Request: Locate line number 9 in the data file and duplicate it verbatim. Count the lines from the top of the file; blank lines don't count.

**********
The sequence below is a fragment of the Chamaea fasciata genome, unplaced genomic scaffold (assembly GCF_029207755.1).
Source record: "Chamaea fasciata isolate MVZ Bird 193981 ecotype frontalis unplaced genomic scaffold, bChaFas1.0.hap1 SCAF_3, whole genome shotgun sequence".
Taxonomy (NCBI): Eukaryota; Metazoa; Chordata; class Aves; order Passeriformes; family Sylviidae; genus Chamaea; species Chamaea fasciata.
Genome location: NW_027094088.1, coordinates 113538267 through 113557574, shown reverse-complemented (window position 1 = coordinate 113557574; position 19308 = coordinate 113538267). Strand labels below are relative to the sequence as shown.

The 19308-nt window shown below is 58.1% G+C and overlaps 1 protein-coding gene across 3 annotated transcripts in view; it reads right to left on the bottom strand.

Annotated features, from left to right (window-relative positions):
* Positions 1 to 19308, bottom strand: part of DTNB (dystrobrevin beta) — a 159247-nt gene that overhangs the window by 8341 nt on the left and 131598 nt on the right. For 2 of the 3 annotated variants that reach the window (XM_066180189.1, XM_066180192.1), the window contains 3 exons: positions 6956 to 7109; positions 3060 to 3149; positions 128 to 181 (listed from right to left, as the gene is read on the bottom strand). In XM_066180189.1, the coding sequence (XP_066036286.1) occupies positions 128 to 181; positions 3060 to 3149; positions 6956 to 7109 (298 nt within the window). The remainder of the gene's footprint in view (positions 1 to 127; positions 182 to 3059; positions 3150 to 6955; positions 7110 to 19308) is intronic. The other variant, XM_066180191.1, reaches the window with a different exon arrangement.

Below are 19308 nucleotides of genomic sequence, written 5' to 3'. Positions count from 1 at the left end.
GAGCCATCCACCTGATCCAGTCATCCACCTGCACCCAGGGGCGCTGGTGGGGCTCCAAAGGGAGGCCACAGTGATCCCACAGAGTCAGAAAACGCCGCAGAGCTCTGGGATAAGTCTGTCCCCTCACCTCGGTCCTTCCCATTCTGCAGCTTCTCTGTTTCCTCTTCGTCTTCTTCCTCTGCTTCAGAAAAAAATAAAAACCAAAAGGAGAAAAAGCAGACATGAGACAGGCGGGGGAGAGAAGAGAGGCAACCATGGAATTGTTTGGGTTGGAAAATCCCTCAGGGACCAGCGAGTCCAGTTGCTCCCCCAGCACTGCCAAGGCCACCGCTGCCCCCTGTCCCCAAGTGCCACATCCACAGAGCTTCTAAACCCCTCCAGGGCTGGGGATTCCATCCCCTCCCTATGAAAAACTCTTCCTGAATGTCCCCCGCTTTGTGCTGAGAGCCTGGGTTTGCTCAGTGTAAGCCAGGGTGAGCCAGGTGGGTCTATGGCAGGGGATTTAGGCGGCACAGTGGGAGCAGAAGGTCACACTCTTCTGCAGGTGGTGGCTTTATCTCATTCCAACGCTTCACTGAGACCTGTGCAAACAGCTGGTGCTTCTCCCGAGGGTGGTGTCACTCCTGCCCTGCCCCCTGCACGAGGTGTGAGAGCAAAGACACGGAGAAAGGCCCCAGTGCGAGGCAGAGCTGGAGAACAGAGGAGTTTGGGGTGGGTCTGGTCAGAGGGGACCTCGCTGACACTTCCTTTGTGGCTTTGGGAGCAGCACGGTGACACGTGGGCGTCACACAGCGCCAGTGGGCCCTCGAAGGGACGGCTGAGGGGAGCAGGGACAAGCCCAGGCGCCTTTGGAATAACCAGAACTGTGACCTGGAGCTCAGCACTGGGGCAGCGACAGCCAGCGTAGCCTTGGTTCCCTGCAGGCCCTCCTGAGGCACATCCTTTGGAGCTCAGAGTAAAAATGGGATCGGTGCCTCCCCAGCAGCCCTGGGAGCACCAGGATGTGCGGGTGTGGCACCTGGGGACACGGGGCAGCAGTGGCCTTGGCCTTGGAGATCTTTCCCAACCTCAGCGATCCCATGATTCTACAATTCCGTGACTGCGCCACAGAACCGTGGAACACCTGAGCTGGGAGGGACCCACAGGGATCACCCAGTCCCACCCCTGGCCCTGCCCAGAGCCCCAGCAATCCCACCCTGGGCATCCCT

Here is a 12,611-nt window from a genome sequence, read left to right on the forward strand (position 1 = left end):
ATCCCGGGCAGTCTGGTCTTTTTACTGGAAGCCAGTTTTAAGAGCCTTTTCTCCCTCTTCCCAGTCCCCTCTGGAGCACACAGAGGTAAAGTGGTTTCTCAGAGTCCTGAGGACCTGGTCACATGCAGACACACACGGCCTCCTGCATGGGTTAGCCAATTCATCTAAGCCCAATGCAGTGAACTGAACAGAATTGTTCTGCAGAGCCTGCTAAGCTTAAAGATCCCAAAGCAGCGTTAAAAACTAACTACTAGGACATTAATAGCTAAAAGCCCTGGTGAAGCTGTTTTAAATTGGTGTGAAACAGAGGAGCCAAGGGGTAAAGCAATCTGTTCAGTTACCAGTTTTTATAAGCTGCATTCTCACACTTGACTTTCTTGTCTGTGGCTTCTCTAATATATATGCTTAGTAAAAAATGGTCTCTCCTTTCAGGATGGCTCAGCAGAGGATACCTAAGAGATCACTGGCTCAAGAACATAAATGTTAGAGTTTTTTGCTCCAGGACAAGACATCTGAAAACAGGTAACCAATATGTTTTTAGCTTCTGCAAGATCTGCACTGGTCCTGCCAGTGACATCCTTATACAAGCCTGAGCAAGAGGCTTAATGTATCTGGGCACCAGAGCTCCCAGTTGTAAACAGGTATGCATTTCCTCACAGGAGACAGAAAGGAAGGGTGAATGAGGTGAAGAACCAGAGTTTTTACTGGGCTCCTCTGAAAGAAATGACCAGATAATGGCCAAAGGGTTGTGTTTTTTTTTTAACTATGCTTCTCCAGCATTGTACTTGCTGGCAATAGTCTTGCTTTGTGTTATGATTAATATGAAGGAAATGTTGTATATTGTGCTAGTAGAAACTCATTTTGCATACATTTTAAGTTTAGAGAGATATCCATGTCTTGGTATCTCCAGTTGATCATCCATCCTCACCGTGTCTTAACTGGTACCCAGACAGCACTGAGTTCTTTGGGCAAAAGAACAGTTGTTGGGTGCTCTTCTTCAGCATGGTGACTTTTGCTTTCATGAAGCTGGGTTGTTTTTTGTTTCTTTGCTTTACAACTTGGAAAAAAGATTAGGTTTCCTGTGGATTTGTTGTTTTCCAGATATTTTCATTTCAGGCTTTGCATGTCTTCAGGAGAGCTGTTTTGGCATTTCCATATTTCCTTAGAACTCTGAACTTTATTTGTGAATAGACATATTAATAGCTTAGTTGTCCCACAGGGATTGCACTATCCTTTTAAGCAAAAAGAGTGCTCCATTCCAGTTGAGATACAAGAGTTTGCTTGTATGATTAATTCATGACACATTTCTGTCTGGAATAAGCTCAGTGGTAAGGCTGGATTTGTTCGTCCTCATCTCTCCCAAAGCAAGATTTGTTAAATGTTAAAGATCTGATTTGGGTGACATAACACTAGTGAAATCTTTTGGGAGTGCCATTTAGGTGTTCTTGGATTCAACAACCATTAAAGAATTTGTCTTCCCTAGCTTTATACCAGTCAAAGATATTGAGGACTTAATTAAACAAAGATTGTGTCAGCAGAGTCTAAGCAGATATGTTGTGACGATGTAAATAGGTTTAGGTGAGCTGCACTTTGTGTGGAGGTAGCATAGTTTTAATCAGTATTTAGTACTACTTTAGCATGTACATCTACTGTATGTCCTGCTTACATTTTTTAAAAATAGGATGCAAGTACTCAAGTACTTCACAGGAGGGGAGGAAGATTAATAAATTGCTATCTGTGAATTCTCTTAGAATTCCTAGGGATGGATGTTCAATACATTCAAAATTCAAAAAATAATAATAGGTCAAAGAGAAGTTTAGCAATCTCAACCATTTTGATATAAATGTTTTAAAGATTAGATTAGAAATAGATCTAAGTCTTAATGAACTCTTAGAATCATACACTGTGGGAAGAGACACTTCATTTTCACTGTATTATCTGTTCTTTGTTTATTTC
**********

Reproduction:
GAGCCATCCACCTGATCCAGTCATCCACCTGCACCCAGGGGCGCTGGTGGGGCTCCAAAGGGAGGCCACAGTGATCCCACAGAGTCAGAAAACGCCGCAGAGCTCTGGGATAAGTCTGTCCCCTCACCTCGGTCCTTCCCATTCTGCAGCTTCTCTGTTTCCTCTTCGTCTTCTTCCTCTGCTTCAGAAAAAAATAAAAACCAAAAGGAGAAAAAGCAGACATGAGACAGGCGGGGGAGAGAAGAGAGGCAACCATGGAATTGTTTGGGTTGGAAAATCCCTCAGGGACCAGCGAGTCCAGTTGCTCCCCCAGCACTGCCAAGGCCACCGCTGCCCCCTGTCCCCAAGTGCCACATCCACAGAGCTTCTAAACCCCTCCAGGGCTGGGGATTCCATCCCCTCCCTATGAAAAACTCTTCCTGAATGTCCCCCGCTTTGTGCTGAGAGCCTGGGTTTGCTCAGTGTAAGCCAGGGTGAGCCAGGTGGGTCTATGGCAGGGGATTTAGGCGGCACAGTGGGAGCAGAAGGTCACACTCTTCTGCAGGTGGTGGCTTTATCTCATTCCAACGCTTCACTGAGACCTGTGCAAACAGCTGGTGCTTCTCCCGAGGGTGGTGTCACTCCTGCCCTGCCCCCTGCACGAGGTGTGAGAGCAAAGACACGGAGAAAGGCCCCAGTGCGAGGCAGAGCTGGAGAACAGAGGAGTTTGGGGTGGGTCTGGTCAGAGGGGACCTCGCTGACACTTCCTTTGTGGCTTTGGGAGCAGCACGGTGACACGTGGGCGTCACACAGCGCCAGTGGGCCCTCGAAGGGACGGCTGAGGGGAGCAGGGACAAGCCCAGGCGCCTTTGGAATAACCAGAACTGTGACCTGGAGCTCAGCACTGGGGCAGCGACAGCCAGCGTAGCCTTGGTTCCCTGCAGGCCCTCCTGAGGCACATCCTTTGGAGCTCAGAGTAAAAATGGGATCGGTGCCTCCCCAGCAGCCCTGGGAGCACCAGGATGTGCGGGTGTGGCACCTGGGGACACGGGGCAGCAGTGGCCTTGGCCTTGGAGATCTTTCCCAACCTCAGCGATCCCATGATTCTACAATTCCGTGACTGCGCCACAGAACCGTGGAACACCTGAGCTGGGAGGGACCCACAGGGATCACCCAGTCCCACCCCTGGCCCTGCCCAGAGCCCCAGCAATCCCACCCTGGGCATCCCT